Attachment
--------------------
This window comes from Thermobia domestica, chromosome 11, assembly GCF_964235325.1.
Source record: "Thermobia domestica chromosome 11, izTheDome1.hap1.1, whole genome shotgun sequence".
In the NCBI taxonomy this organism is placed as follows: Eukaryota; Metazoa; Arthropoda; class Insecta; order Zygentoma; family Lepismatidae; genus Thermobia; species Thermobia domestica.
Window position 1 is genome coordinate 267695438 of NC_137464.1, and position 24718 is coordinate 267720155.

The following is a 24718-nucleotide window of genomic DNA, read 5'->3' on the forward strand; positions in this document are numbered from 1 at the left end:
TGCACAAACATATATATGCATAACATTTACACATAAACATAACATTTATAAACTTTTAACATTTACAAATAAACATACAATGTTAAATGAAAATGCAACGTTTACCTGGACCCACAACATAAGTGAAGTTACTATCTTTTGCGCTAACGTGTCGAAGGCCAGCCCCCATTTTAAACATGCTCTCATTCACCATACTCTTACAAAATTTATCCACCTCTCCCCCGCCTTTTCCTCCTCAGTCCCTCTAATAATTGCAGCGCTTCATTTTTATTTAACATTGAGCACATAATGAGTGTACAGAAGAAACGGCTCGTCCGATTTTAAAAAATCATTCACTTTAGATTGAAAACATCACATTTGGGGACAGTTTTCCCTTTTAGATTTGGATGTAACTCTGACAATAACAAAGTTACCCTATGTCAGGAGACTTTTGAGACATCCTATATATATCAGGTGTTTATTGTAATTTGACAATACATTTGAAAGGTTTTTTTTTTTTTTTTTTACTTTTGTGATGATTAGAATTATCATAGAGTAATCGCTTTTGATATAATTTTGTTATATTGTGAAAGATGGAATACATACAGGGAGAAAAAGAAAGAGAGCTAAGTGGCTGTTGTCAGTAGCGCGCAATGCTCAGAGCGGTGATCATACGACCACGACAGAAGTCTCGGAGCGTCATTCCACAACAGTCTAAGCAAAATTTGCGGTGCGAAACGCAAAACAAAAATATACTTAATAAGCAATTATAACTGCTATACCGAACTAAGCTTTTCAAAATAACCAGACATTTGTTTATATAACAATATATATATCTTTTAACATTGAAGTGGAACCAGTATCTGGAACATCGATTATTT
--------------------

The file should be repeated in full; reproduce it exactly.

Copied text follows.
This window comes from Thermobia domestica, chromosome 11, assembly GCF_964235325.1.
Source record: "Thermobia domestica chromosome 11, izTheDome1.hap1.1, whole genome shotgun sequence".
In the NCBI taxonomy this organism is placed as follows: Eukaryota; Metazoa; Arthropoda; class Insecta; order Zygentoma; family Lepismatidae; genus Thermobia; species Thermobia domestica.
Window position 1 is genome coordinate 267695438 of NC_137464.1, and position 24718 is coordinate 267720155.

The following is a 24718-nucleotide window of genomic DNA, read 5'->3' on the forward strand; positions in this document are numbered from 1 at the left end:
TGCACAAACATATATATGCATAACATTTACACATAAACATAACATTTATAAACTTTTAACATTTACAAATAAACATACAATGTTAAATGAAAATGCAACGTTTACCTGGACCCACAACATAAGTGAAGTTACTATCTTTTGCGCTAACGTGTCGAAGGCCAGCCCCCATTTTAAACATGCTCTCATTCACCATACTCTTACAAAATTTATCCACCTCTCCCCCGCCTTTTCCTCCTCAGTCCCTCTAATAATTGCAGCGCTTCATTTTTATTTAACATTGAGCACATAATGAGTGTACAGAAGAAACGGCTCGTCCGATTTTAAAAAATCATTCACTTTAGATTGAAAACATCACATTTGGGGACAGTTTTCCCTTTTAGATTTGGATGTAACTCTGACAATAACAAAGTTACCCTATGTCAGGAGACTTTTGAGACATCCTATATATATCAGGTGTTTATTGTAATTTGACAATACATTTGAAAGGTTTTTTTTTTTTTTTTTTACTTTTGTGATGATTAGAATTATCATAGAGTAATCGCTTTTGATATAATTTTGTTATATTGTGAAAGATGGAATACATACAGGGAGAAAAAGAAAGAGAGCTAAGTGGCTGTTGTCAGTAGCGCGCAATGCTCAGAGCGGTGATCATACGACCACGACAGAAGTCTCGGAGCGTCATTCCACAACAGTCTAAGCAAAATTTGCGGTGCGAAACGCAAAACAAAAATATACTTAATAAGCAATTATAACTGCTATACCGAACTAAGCTTTTCAAAATAACCAGACATTTGTTTATATAACAATATATATATCTTTTAACATTGAAGTGGAACCAGTATCTGGAACATCGATTATTT